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Last Updated: Wednesday August 15 2007 05:42 GMT

In pictures: India and Pakistan

British Empire in India

The areas that make up India and Pakistan today used to be part of the British Empire. That meant the British government got to make big decisions about what life was like there.

Mahatma Gandhi (right) and Muhammad Ali Jinnah (left). Jinnah campaigned for a separate Muslim state

Lots of the people who lived there didn't agree with the British being in control. They wanted independence, which meant getting rid of Britain and running things for themselves. Mahatma Gandhi (right) led the independence movement.

The last Governor General, Lord Mountbatten, (centre) salutes the Indian national flag at an event to mark independence on 15 August 1947

Sixty years ago, in 1947, the area that was controlled by Britain became independent. At the same time it was split up (called 'partitioning') into two new countries called India and Pakistan.

Muhammad Ali Jinnah (right) and Jawaharlal Pandit Nehru (left)

The people in India were mostly Hindu, and in Pakistan mostly Muslim. The new leaders were Nehru (left) of India and Jinnah (right) of Pakistan. Jinnah wanted partition, but it was the British who decided in detail how it would happen.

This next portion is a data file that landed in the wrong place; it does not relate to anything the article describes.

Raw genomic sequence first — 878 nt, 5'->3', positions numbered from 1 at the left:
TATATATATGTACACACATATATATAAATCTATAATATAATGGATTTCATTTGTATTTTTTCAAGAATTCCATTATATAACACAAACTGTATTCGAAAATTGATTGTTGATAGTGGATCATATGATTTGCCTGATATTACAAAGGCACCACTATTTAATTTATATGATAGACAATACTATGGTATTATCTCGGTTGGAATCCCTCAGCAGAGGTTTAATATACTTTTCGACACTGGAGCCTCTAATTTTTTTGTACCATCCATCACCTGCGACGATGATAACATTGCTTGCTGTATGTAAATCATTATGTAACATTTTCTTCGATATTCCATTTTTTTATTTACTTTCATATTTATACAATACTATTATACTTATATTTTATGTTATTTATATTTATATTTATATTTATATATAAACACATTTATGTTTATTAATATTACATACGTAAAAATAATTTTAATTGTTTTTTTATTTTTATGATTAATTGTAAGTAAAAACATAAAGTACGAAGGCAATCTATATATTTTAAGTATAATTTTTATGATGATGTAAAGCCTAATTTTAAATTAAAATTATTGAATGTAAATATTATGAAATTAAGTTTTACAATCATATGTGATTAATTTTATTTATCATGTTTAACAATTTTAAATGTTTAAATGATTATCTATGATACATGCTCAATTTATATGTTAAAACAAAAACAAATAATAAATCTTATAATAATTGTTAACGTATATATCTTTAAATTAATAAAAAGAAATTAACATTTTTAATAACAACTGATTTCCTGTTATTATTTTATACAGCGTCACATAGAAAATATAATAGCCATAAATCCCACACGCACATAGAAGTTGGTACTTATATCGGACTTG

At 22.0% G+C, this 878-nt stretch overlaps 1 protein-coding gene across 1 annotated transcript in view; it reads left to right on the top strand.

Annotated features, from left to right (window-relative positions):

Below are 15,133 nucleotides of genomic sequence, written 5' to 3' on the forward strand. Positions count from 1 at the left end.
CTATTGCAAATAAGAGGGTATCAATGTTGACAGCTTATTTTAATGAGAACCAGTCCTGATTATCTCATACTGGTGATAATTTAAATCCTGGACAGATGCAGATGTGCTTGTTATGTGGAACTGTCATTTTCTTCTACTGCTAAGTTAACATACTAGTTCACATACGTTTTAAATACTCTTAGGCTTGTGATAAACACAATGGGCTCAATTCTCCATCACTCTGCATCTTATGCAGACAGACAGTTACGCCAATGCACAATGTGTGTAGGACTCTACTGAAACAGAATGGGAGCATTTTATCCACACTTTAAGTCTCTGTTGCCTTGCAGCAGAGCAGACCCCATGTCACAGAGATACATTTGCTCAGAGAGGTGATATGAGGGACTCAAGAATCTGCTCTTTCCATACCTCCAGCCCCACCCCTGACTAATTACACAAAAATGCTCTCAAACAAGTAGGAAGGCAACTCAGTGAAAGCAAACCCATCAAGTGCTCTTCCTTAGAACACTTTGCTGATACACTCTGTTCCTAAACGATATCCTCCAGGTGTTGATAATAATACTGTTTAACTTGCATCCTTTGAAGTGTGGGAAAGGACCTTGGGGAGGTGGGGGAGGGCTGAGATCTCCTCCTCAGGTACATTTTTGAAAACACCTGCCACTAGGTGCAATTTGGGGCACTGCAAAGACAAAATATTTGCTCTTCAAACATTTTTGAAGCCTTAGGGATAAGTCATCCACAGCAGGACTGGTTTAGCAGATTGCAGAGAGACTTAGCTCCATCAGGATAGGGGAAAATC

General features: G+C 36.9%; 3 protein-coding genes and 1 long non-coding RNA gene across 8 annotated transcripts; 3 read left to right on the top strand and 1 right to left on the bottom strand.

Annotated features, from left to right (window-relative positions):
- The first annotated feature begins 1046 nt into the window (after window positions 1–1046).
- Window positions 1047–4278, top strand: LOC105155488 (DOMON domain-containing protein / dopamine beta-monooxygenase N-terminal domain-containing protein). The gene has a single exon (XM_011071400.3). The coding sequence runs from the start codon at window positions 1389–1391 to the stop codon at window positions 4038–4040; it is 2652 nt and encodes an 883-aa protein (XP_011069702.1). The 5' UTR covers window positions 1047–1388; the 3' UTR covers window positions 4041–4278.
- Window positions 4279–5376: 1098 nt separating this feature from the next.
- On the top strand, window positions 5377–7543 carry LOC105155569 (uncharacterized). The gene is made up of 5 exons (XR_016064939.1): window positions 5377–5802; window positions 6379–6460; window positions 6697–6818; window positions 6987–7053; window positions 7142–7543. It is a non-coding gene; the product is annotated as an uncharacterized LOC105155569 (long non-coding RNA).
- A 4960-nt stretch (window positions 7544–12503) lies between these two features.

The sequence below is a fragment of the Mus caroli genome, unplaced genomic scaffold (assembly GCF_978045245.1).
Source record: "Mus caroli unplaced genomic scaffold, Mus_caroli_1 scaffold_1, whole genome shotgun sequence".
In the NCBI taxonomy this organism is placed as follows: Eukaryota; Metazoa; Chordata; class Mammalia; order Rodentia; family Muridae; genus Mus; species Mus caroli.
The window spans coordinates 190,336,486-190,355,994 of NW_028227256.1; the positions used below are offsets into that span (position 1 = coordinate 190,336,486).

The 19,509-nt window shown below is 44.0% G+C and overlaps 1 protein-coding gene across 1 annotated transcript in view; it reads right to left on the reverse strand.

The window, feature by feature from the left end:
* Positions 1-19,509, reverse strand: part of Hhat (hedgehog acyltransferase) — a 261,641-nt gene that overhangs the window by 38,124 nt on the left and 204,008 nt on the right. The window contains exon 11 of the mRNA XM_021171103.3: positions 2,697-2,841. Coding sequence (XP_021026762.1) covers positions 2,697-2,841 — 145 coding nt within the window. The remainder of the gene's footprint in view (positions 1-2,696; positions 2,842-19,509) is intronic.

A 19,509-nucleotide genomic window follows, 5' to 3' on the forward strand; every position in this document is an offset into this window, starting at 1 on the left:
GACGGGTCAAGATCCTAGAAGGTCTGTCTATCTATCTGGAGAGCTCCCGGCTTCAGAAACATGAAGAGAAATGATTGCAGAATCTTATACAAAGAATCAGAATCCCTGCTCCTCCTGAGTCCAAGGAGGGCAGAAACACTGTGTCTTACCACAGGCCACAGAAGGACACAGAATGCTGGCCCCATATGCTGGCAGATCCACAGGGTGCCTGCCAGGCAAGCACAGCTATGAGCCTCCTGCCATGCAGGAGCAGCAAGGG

Refugees crowd onto a train - September 1947

The partition led to serious problems at the time. There was a lot of violence as people from the different religions fought each other. It's thought half a million people were killed.

Refugees with bullock carts  -  August 1947

Millions of Muslims, Sikhs and Hindus found themselves on the wrong side of the new borders. Many of them became refugees, losing their homes and fleeing with just what they could carry.

Pakistan army on the Line of Control in Kashmir

The partition is still causing problems today in Kashmir, an area where India and Pakistan don't agree on exactly where the borders should run. This has led to wars in the past.




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